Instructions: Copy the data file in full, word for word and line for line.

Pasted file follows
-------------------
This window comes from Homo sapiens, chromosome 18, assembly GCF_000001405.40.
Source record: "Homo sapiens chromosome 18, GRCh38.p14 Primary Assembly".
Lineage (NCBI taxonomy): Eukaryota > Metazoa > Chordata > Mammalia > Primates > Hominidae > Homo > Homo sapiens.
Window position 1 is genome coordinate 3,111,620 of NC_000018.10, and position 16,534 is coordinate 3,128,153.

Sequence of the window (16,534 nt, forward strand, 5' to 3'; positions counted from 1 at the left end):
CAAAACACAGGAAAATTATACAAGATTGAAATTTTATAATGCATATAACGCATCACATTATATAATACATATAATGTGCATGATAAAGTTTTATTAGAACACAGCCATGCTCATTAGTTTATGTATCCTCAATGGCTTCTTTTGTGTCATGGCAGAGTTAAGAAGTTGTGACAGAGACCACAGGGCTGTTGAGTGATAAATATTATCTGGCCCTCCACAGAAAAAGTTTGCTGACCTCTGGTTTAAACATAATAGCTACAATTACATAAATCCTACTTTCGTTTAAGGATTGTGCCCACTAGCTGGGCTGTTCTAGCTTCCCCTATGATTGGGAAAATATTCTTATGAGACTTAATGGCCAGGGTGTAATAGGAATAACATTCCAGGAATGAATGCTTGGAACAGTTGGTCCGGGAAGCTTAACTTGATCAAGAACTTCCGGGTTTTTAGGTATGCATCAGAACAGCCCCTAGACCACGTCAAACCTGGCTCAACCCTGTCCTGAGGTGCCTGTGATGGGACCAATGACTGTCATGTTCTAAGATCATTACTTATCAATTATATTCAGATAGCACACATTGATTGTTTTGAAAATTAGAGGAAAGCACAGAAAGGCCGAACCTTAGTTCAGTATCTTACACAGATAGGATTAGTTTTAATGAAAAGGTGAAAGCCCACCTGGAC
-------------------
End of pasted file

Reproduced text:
This window comes from Homo sapiens, chromosome 18, assembly GCF_000001405.40.
Source record: "Homo sapiens chromosome 18, GRCh38.p14 Primary Assembly".
Lineage (NCBI taxonomy): Eukaryota > Metazoa > Chordata > Mammalia > Primates > Hominidae > Homo > Homo sapiens.
Window position 1 is genome coordinate 3,111,620 of NC_000018.10, and position 16,534 is coordinate 3,128,153.

Sequence of the window (16,534 nt, forward strand, 5' to 3'; positions counted from 1 at the left end):
CAAAACACAGGAAAATTATACAAGATTGAAATTTTATAATGCATATAACGCATCACATTATATAATACATATAATGTGCATGATAAAGTTTTATTAGAACACAGCCATGCTCATTAGTTTATGTATCCTCAATGGCTTCTTTTGTGTCATGGCAGAGTTAAGAAGTTGTGACAGAGACCACAGGGCTGTTGAGTGATAAATATTATCTGGCCCTCCACAGAAAAAGTTTGCTGACCTCTGGTTTAAACATAATAGCTACAATTACATAAATCCTACTTTCGTTTAAGGATTGTGCCCACTAGCTGGGCTGTTCTAGCTTCCCCTATGATTGGGAAAATATTCTTATGAGACTTAATGGCCAGGGTGTAATAGGAATAACATTCCAGGAATGAATGCTTGGAACAGTTGGTCCGGGAAGCTTAACTTGATCAAGAACTTCCGGGTTTTTAGGTATGCATCAGAACAGCCCCTAGACCACGTCAAACCTGGCTCAACCCTGTCCTGAGGTGCCTGTGATGGGACCAATGACTGTCATGTTCTAAGATCATTACTTATCAATTATATTCAGATAGCACACATTGATTGTTTTGAAAATTAGAGGAAAGCACAGAAAGGCCGAACCTTAGTTCAGTATCTTACACAGATAGGATTAGTTTTAATGAAAAGGTGAAAGCCCACCTGGAC